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Spirit Fest: Mirage Mirage

The latest from Spirit Fest opens with the sound of a children’s playground and ends with the clicking of bicycle spokes. These sonic bookends are a good summation of Mirage Mirage, where, for a little more than an hour, the band exercises their melodic gifts with a spirit of childlike innocence. Experimental yet completely accessible, these songs sound like (and sometimes are) the result of friends hanging out – pals that happen to be members of an indie-pop supergroup whose home base stretches from Norwich and Munich to Tokyo. With its easy chemistry and avant-pop hooks, their third album demonstrates that, in a chaotic world, there can still be peace and harmony.

Opener “Yesteryears” evokes a nostalgic mood by its name alone. A male-female vocal duo coos out a wistful melody over a softly picked acoustic guitar, with those playground sounds and an answering machine message building a layered, hummable audio collage. Running just under three and a half minutes, the cut ends with its chord sequence unresolved, as if just beginning to open up the band’s memories for the rest of the album.

If there’s a single here, it’s the title cut, with a recorder providing sweet countermelody to Markus Acher’s soft lead vocal. “We left the city/ We left these houses/ We walked as far as we could go/ To not be back.” But he does come back for the chorus: “Mirage mirage/ When the ghost disappears/ We see the ghost is us.” The song glides on a sweet hook that tells a mournful story, and when acoustic rhythm guitars chime in unison for the bridge, it’s as if the band is carrying you along on its, well, spirit flight, and the effect is fairly breathtaking.

Spirit Fest formed in 2016 when Markus Acher invited Saya and Takashi Ueno, from Japanese duo Tenniscoats, to play a Munich festival that his band The Notwist was curating. Acher’s bandmate Cico Beck and Jam Money’s Mat Fowler also came on board. The far-flung musicians came together to make a sound that was worlds away from The Notwist’s heavy beginnings, but fans of lighter Neon Golden tracks like “One Step Inside Doesn’t Mean You Understand” might recognize the Acher touch. Still, it’s the Tenniscoats touch that prevails, in its unassuming way.

Mirage Mirage was recorded in summertime, and much of the album has a sunny feel, but there’s a somber undercurrent. “Mohikone” uses the same kind of delicate arrangement employed throughout the album, but in this case it comes off like a toy band leading a funeral dirge. Haunting, wordless vocals echo the ghost of “Mirage,” but its torment is more than just the ache of memory. The nearly seven-minute “The Snow Falls on Everyone” closes the first disc of the vinyl edition on a bittersweet note that may be the album’s best track. Acoustic guitars and synths play off a gorgeous minor-key melody, as the male lead sings over plaintive female backup that sings, “Snow falls.” While much of the album has a summer feeling, this would have been the perfect soundtrack for a wintry self-isolation, staring outside the window as the world disappears.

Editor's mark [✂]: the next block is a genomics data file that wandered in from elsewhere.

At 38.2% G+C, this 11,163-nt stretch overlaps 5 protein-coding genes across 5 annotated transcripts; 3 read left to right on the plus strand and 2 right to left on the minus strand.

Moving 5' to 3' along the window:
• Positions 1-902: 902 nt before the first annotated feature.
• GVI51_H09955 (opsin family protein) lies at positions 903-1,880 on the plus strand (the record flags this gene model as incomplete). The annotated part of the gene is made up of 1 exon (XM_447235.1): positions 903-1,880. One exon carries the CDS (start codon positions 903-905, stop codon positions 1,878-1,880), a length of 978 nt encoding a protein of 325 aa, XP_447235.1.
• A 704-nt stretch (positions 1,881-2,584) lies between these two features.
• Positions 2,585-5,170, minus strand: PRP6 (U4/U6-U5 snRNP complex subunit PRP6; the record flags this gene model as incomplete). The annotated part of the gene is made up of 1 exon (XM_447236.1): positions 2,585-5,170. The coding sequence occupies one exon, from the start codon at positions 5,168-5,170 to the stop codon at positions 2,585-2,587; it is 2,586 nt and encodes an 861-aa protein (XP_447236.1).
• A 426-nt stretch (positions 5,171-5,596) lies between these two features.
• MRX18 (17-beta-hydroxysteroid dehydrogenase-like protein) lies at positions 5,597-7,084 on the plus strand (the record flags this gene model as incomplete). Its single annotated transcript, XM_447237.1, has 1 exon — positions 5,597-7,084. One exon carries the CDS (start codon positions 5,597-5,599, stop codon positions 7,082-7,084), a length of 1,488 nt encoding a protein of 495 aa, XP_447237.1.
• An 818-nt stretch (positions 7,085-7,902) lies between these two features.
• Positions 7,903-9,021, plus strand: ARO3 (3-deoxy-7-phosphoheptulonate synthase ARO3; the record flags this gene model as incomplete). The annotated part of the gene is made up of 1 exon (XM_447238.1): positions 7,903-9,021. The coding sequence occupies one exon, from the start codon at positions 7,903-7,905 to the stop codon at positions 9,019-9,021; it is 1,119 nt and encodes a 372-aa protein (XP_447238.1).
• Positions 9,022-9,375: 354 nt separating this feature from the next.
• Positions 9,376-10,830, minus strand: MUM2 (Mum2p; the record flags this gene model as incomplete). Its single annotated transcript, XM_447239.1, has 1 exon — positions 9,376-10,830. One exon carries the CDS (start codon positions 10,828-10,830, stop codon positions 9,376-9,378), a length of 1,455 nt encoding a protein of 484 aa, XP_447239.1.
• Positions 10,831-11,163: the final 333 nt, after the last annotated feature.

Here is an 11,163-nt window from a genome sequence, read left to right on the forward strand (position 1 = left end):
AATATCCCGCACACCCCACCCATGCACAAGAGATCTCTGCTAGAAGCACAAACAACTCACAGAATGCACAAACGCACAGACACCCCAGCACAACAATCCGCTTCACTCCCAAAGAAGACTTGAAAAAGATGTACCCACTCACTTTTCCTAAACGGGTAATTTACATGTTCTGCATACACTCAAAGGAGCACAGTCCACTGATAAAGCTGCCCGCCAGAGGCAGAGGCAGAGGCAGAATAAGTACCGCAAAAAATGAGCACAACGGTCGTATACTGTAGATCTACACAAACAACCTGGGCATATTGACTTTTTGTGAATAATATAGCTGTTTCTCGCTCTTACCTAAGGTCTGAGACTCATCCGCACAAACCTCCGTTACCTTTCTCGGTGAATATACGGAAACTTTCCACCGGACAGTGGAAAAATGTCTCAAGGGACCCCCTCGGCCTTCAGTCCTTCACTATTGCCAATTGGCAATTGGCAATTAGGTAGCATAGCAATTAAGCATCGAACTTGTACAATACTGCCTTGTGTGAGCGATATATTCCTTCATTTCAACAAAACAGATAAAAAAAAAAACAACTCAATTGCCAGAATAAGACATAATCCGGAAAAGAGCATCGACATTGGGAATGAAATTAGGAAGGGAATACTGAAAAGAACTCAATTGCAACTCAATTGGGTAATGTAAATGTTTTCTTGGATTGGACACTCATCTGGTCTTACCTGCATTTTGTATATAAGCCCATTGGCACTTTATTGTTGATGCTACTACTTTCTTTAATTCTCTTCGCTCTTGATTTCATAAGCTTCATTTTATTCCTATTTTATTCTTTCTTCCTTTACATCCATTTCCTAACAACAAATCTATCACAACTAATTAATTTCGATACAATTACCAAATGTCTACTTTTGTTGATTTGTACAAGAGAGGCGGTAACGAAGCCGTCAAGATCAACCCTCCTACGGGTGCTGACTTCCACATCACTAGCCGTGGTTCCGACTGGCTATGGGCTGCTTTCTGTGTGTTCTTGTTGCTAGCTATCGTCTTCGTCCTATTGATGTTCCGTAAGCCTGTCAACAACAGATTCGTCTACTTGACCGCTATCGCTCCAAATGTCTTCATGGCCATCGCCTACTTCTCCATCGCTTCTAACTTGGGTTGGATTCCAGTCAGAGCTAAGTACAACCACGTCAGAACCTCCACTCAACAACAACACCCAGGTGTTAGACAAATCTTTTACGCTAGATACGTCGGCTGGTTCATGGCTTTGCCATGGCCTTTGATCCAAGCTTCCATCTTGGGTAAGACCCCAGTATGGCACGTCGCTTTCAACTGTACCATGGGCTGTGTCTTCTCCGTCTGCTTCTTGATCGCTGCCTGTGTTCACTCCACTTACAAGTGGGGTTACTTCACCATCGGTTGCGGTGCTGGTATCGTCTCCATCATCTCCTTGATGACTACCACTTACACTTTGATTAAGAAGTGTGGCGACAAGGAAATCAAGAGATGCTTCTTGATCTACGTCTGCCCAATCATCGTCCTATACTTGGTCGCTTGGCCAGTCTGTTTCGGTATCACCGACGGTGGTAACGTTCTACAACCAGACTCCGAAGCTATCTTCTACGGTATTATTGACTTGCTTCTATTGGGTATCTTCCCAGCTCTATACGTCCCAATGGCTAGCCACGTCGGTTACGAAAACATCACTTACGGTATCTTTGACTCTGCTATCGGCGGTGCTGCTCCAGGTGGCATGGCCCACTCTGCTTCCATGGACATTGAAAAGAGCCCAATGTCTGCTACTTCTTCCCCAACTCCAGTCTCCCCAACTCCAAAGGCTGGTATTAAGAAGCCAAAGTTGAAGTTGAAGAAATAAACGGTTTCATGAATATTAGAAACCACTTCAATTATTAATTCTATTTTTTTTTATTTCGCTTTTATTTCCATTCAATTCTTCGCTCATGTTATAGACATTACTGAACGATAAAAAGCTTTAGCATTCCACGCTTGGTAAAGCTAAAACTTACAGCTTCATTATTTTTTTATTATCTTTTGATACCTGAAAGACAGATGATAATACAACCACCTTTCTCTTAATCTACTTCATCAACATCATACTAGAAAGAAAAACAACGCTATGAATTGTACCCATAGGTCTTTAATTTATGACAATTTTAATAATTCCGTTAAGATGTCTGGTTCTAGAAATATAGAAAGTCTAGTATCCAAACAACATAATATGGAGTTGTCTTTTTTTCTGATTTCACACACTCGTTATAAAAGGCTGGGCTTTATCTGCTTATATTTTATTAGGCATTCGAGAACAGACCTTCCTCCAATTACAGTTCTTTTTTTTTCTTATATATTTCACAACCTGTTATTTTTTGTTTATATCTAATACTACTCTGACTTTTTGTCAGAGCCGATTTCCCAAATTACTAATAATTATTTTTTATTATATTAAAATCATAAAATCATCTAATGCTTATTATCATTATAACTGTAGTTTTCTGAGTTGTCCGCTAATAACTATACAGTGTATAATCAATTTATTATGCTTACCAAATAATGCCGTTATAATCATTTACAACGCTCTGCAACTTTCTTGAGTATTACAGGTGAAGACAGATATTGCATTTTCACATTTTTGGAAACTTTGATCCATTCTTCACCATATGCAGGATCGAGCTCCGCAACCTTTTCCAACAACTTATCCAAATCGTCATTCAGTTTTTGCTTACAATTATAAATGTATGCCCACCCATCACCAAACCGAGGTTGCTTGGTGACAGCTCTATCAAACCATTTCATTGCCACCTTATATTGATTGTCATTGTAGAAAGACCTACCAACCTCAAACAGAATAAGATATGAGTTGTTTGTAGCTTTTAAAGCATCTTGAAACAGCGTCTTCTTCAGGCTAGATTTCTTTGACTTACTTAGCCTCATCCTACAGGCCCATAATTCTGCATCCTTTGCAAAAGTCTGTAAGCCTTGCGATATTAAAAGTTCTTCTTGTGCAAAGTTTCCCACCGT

Mirage Mirage plays like a poppier version of the DIY aesthetic heard on the delightful Tenniscoats-compiled collection Minna Miteru. Most songs here run at a radio-friendly three to five minutes, but the album’s key tracks are the three longer songs. In addition to “Snow Falls,” the psych-folk “Zenbu Honto (Every Thing Is Everything)” sustains a psych-folk melody for seven minutes. Closer “Saigo Song” is on the surface less ambitious, its fragile, childlike melody cycling, without a bridge, over the course of nearly eight minutes. But that circular, repetitive structure feels something like resilience, and as the arrangement continues, additional vocals and instruments (including percussion and slide guitar) add texture. Listen to everything that goes on around you, the band seems to say; that too can be part of our music.

Much of Mirage Mirage has a sunny feel, but there’s a somber undercurrent.
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